How much copper does Zambia produce every year? It’s a straightforward question, yet until very recently, one might get several different answers, depending on which government department or agency one asked.

“You’d get contrasting sets of figures, sometimes varying by up to 40%, depending on whether you were asking, say, the Central Statistical Office, the Bank of Zambia or the Zambia Revenue Authority,” says Mooya Lumamba, Director of Mines at the Ministry of Mines and Mineral Resources.

“But that’s all in the past. Today, thanks to the work of the European Union-funded Mineral Production Monitoring Support Project, Zambia’s mineral production monitoring capability has changed beyond all recognition, and that sort of ambiguity no longer exists.”

The €5.37-million (K67-million) Mineral Production Monitoring Support Project is a four-year programme funded by the European Union. Its objective is to help Zambia to improve its economic governance by strengthening the capacity of the Ministry of Mines and Mineral Development to monitor mining and mineral activities in the country. More accurate information means royalties on production can be determined with greater confidence – not just on copper, but on other minerals too, including gold and gemstones.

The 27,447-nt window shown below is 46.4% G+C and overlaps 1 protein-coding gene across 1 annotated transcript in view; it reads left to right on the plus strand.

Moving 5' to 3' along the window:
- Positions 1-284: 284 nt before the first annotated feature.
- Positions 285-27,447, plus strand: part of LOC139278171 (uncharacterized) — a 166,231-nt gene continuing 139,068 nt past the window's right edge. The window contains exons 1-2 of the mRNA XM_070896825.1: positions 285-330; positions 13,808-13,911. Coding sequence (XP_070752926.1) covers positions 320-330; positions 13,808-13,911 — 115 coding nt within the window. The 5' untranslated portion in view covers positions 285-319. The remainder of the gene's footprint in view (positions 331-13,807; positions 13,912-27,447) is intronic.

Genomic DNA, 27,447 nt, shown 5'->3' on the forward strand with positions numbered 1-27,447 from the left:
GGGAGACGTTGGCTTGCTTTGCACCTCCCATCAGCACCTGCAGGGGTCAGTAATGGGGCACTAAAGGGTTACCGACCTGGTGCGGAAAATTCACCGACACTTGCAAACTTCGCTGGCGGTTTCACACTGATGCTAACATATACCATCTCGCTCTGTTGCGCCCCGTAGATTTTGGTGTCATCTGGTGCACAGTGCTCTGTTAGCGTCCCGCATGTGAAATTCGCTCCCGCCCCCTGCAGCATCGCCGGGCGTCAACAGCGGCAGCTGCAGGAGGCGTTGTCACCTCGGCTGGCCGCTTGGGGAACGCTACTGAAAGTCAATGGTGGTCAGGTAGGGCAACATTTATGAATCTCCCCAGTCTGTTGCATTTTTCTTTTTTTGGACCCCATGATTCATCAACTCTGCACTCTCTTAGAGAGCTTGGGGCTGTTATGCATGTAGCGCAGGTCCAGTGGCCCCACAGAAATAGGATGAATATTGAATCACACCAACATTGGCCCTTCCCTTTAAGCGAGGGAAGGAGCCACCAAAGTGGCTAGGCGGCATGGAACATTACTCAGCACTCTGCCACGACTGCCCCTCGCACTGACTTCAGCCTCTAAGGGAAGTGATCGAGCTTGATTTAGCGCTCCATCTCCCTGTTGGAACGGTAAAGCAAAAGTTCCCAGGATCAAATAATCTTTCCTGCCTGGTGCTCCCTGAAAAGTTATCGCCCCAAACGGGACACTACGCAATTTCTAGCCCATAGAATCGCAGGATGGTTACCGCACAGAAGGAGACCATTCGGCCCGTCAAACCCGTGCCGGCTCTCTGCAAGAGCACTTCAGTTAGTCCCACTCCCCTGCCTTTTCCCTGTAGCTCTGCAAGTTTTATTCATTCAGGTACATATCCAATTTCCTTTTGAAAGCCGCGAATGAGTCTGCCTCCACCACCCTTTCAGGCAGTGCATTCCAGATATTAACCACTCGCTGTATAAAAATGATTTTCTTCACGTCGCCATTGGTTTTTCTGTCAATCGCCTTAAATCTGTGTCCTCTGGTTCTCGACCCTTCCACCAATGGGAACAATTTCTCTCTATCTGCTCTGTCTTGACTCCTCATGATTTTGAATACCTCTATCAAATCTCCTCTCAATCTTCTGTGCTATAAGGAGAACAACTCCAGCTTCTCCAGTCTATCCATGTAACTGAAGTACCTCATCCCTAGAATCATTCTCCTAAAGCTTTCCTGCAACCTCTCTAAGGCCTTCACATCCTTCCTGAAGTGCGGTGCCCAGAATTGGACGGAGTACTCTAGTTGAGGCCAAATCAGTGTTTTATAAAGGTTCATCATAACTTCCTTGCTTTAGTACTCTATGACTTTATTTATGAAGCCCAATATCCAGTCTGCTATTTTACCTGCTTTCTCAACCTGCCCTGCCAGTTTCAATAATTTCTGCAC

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“Before the project started, we were severely hampered by a lack of funding,” says Lumamba. “We did not have the tools and expertise to conduct proper verifications. Our testing facilities and laboratory equipment had become dilapidated.”

Ron Smit, the chief consultant on the project, recalls how serious the situation was: “The skills were there, but the system itself wasn’t working well. The laboratory was particularly bad, with outdated or broken equipment. The reporting requirements for mining companies were too broad, and needed to be more detailed and specific. A complete change was needed.”

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The most visible aspect of that change today is the newly refurbished laboratories at the Geological Survey Department, where water-reticulation systems, electrical wiring and air-conditioning have been repaired or replaced.